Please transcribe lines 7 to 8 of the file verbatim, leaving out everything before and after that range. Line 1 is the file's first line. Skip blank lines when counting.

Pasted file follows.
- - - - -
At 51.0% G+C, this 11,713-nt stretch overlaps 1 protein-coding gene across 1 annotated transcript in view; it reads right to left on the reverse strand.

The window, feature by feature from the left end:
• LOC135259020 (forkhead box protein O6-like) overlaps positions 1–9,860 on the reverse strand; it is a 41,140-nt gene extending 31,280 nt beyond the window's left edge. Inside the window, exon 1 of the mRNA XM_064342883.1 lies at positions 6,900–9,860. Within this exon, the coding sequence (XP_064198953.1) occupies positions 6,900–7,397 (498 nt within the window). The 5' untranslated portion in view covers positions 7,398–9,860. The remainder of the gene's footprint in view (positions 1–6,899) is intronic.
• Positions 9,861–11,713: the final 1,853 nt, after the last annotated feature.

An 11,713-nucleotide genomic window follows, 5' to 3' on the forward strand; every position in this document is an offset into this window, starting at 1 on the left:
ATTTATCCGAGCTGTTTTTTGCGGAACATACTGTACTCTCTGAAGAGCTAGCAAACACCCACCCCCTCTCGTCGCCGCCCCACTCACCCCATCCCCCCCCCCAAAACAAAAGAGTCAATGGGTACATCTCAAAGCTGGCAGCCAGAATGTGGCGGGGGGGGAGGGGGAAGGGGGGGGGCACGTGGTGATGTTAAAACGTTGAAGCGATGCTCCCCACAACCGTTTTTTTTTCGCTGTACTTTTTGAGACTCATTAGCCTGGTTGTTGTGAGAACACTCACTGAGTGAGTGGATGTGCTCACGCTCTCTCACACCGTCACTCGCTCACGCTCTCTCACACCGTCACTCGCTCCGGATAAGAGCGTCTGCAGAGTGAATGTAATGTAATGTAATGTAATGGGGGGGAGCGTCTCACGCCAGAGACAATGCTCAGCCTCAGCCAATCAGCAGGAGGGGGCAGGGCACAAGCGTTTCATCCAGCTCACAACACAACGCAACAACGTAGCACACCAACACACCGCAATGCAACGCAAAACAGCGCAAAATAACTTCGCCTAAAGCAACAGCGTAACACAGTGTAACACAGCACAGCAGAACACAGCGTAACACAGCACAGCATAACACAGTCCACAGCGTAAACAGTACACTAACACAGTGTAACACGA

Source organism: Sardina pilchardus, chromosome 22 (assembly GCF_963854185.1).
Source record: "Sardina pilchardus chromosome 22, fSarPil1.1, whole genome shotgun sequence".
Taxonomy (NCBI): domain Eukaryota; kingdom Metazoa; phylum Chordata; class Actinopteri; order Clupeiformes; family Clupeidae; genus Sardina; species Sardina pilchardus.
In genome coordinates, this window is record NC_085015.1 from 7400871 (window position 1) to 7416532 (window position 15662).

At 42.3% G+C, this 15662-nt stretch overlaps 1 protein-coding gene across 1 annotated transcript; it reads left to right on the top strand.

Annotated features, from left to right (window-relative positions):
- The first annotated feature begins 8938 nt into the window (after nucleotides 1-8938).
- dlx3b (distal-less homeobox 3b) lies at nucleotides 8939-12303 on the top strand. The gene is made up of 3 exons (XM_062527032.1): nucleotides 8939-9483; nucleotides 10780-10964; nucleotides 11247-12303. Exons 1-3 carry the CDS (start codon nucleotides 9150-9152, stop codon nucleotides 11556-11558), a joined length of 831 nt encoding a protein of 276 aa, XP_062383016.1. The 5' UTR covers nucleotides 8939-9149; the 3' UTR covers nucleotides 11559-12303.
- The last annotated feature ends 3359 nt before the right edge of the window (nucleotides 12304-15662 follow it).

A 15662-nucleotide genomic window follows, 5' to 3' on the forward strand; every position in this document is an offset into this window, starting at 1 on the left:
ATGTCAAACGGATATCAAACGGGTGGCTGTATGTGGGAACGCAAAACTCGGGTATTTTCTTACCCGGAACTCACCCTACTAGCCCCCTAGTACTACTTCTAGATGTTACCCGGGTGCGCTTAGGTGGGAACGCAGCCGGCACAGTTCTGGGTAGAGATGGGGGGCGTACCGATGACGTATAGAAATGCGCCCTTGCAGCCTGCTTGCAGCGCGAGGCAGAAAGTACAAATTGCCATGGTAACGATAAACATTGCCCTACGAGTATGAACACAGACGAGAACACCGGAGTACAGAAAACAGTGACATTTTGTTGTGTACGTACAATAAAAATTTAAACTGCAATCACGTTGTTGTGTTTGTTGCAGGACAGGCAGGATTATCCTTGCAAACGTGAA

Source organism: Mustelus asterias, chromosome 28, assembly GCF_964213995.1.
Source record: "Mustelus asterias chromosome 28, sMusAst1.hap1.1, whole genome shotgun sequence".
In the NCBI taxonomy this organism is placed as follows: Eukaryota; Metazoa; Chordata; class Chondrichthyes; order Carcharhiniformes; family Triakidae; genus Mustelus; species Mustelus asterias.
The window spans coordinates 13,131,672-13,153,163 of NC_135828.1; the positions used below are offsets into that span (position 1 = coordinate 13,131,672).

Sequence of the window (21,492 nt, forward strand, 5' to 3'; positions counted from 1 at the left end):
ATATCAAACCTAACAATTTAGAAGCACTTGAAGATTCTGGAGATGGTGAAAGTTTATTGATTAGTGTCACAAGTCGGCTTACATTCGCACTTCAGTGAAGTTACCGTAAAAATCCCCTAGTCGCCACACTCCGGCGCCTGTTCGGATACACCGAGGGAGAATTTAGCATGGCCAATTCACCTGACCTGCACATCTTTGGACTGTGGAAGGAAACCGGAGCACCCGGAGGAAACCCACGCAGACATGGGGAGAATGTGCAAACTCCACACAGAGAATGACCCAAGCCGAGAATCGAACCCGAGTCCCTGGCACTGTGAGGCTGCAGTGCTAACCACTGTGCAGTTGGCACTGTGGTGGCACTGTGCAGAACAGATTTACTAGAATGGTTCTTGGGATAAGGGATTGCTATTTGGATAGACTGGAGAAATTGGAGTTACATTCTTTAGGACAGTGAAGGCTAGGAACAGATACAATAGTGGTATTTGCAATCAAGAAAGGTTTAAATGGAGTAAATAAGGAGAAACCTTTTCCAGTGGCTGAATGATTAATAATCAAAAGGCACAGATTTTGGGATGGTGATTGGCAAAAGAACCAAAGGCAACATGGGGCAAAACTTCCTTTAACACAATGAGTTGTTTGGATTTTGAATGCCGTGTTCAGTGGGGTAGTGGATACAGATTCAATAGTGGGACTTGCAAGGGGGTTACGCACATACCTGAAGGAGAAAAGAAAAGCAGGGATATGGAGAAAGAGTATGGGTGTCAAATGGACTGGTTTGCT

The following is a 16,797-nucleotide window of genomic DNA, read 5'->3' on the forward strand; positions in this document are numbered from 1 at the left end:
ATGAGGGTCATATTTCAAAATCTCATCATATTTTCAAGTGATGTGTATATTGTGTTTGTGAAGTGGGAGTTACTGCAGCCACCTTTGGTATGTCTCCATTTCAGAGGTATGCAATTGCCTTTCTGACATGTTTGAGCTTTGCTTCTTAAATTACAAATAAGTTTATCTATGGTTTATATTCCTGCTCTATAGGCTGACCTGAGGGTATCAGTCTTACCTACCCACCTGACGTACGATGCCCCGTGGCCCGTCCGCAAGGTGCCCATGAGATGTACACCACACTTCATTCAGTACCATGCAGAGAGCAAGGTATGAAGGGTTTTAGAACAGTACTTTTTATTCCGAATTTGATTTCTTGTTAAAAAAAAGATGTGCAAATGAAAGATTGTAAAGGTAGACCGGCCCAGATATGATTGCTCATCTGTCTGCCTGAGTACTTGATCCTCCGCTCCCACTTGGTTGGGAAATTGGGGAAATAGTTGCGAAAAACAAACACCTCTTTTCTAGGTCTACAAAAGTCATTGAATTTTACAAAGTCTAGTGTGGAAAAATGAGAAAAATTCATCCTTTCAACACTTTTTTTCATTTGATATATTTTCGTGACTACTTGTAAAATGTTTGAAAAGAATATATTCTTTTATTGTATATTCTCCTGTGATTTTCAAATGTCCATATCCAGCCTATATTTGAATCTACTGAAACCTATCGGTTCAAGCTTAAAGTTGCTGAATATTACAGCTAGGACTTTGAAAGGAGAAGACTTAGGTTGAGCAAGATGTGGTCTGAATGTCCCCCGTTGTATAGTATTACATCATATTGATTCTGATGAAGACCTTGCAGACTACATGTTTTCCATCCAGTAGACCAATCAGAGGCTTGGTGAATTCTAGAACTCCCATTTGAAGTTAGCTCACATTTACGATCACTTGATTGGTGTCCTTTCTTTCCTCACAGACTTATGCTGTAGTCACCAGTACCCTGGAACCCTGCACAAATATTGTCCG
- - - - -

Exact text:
Source organism: Sardina pilchardus, chromosome 22 (assembly GCF_963854185.1).
Source record: "Sardina pilchardus chromosome 22, fSarPil1.1, whole genome shotgun sequence".